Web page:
Equation
Special case: Two straight parallel wires
The bestknown and simplest example of Ampère's force law, which underlies the definition of the
ampere, the
SI unit of current, states that the force per unit length between two straight parallel conductors is

 ${\frac {F_{m}}{L}}=2k_{A}{\frac {I_{1}I_{2}}{r}}$,
where k_{A} is the magnetic force constant from the
Biot–Savart law, F_{m}/L is the total force on either wire per unit length of the shorter (the longer is approximated as infinitely long relative to the shorter), r is the distance between the two wires, and I_{1}, I_{2} are the
direct currents carried by the wires.
This is a good approximation if one wire is sufficiently longer than the other that it can be approximated as infinitely long, and if the distance between the wires is small compared to their lengths (so that the one infinitewire approximation holds), but large compared to their diameters (so that they may also be approximated as infinitely thin lines). The value of k_{A} depends upon the system of units chosen, and the value of k_{A} decides how large the unit of current will be. In the
SI system,^{
[1]} ^{
[2]}

 $k_{A}\ {\overset {\underset {\mathrm {def} }{}}{=}}\ {\frac {\mu _{0}}{4\pi }}$
with μ_{0} the
magnetic constant, defined in SI units as^{
[3]}^{
[4]}

 $\mu _{0}\ {\overset {\underset {\mathrm {def} }{}}{=}}\ 4\pi \times 10^{7}$
N /
A^{2}.
Thus, in vacuum,
 the force per
meter of length between two parallel conductors – spaced apart by 1 m and each carrying a current of 1
A – is exactly

 $\displaystyle 2\times 10^{7}$
N /
m.
Demonstration of Ampère's force law. The force acts between two parallel conductors with constant currents passing through them. If they have the same direction, there is force of attraction, but if the directions are opposite, then the force is repellent.
Performed by Prof. Oliver Zajkov at the Physics Institute at the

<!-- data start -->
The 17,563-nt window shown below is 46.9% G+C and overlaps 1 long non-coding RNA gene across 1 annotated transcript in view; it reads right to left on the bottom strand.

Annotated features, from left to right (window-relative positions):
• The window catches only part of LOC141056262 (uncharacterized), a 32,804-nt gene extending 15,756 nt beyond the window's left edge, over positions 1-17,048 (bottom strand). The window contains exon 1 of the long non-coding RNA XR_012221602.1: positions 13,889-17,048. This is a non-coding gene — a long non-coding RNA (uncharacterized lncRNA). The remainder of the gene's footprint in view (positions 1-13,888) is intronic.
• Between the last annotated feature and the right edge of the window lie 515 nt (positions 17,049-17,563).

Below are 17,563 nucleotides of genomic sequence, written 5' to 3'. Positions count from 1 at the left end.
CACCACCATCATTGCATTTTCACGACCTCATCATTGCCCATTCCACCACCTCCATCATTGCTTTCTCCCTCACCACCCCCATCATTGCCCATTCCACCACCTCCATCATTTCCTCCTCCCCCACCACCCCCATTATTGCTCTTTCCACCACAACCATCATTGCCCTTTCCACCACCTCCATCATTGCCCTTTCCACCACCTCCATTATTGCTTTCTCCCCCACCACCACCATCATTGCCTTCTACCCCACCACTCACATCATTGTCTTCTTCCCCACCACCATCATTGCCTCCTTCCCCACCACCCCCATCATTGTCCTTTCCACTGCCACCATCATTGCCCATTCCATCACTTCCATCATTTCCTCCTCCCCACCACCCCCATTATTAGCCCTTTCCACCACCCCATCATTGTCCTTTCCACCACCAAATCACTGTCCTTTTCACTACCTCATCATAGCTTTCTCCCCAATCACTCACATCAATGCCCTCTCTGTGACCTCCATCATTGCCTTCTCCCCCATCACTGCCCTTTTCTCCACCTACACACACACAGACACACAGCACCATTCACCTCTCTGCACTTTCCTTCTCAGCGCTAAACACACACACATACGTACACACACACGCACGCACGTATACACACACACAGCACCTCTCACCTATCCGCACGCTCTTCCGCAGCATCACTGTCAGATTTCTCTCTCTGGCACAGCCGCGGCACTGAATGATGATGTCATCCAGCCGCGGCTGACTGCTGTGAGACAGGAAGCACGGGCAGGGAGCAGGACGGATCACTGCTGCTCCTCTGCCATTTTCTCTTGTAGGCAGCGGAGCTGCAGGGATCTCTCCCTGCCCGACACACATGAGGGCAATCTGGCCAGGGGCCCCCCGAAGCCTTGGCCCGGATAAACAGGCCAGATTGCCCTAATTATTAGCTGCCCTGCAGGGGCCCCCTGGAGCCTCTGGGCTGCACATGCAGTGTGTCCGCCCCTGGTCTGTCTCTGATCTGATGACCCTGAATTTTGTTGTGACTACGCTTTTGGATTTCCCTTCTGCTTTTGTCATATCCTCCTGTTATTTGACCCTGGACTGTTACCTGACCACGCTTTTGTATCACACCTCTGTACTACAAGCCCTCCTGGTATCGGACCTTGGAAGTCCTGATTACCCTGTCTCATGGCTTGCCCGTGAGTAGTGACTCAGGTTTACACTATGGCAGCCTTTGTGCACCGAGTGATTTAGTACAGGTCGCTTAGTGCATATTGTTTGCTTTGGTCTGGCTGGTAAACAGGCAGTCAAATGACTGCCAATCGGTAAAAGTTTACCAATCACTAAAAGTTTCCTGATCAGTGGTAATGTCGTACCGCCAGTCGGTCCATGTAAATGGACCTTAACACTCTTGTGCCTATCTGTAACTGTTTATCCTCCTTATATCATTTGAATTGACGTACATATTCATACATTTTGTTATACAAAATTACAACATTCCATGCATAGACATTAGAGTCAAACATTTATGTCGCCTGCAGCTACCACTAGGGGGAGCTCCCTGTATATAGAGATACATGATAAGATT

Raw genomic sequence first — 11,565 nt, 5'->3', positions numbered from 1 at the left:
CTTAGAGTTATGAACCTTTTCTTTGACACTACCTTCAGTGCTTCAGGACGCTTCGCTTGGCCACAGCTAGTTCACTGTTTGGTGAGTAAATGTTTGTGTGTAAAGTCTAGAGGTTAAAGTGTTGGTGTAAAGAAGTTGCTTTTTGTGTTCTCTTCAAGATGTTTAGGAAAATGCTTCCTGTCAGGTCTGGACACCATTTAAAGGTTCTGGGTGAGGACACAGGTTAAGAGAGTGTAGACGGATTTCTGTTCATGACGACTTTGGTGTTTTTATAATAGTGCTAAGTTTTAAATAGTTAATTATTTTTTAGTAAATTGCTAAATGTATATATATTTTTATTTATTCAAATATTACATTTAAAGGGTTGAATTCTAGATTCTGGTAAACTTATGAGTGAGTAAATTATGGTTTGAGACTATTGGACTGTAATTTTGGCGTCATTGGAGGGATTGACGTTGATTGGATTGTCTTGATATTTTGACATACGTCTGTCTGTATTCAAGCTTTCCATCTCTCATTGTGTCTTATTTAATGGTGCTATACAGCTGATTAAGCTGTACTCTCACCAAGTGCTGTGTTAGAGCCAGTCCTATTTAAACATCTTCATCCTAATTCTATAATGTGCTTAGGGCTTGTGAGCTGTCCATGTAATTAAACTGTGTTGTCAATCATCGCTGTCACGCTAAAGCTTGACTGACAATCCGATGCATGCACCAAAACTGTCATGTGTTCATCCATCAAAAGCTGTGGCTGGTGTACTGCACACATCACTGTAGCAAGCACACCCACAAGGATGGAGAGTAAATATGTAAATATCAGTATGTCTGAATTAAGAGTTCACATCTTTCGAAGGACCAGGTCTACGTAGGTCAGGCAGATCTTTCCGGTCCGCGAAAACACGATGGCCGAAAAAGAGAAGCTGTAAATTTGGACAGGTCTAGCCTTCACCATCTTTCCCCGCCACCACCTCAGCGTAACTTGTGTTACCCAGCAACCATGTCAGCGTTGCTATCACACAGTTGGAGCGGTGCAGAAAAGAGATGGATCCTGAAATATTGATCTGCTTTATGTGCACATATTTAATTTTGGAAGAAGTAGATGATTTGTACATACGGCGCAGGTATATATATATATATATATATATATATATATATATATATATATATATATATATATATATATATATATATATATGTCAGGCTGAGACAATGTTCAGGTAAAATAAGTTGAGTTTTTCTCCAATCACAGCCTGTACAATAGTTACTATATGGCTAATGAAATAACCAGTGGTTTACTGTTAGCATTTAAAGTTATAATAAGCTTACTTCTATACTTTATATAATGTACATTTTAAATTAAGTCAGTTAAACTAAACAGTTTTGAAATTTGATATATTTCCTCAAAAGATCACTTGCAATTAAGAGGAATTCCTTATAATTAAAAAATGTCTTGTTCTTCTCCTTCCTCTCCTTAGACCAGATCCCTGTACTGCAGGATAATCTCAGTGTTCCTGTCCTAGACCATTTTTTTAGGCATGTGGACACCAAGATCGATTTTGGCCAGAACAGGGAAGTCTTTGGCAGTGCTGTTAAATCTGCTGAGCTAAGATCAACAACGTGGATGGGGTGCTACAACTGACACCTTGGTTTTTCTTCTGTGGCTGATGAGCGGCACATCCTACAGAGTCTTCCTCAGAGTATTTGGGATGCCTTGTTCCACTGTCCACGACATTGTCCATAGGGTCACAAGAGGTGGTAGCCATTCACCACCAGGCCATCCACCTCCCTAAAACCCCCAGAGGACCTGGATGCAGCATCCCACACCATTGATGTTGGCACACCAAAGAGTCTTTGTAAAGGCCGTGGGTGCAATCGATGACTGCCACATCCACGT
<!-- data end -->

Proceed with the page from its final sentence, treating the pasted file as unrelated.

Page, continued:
Ss. Cyril and Methodius University of Skopje, Macedonia.
General case
The general formulation of the magnetic force for arbitrary geometries is based on iterated
line integrals and combines the
Biot–Savart law and
Lorentz force in one equation as shown below.^{
[5]}^{
[6]}^{
[7]}
 ${\vec {F}}_{12}={\frac {\mu _{0}}{4\pi }}\int _{L_{1}}\int _{L_{2}}{\frac {I_{1}d{\vec {\ell }}_{1}\ \mathbf {\times } \ (I_{2}d{\vec {\ell }}_{2}\ \mathbf {\times } \ {\hat {\mathbf {r} }}_{21})}{r^{2}}}$,
where
 ${\vec {F}}_{12}$ is the total magnetic force felt by wire 1 due to wire 2 (usually measured in
newtons),
 I_{1} and I_{2} are the currents running through wires 1 and 2, respectively (usually measured in
amperes),
 The double line integration sums the force upon each element of wire 1 due to the magnetic field of each element of wire 2,
 $d{\vec {\ell }}_{1}$ and $d{\vec {\ell }}_{2}$ are infinitesimal vectors associated with wire 1 and wire 2 respectively (usually measured in
metres); see
line integral for a detailed definition,
 The vector ${\hat {\mathbf {r} }}_{21}$ is the
unit vector pointing from the differential element on wire 2 towards the differential element on wire 1, and r is the distance separating these elements,
 The multiplication × is a
vector cross product,
 The sign of I_{n} is relative to the orientation $d{\vec {\ell }}_{n}$ (for example, if $d{\vec {\ell }}_{1}$ points in the direction of
conventional current, then I_{1}>0).
To determine the force between wires in a material medium, the
magnetic constant is replaced by the actual
permeability of the medium.
By expanding the
vector triple product and applying Stokes' theorem, the law can be rewritten in the following equivalent way:^{
[8]}
 ${\vec {F}}_{12}={\frac {\mu _{0}}{4\pi }}\int _{L_{1}}\int _{L_{2}}{\frac {(I_{1}d{\vec {\ell }}_{1}\ \mathbf {\cdot } \ I_{2}d{\vec {\ell }}_{2})\ {\hat {\mathbf {r} }}_{21}}{r^{2}}}.$
In this form, it is immediately obvious that the force on wire 1 due to wire 2 is equal and opposite the force on wire 2 due to wire 1, in accordance with
Newton's 3rd law.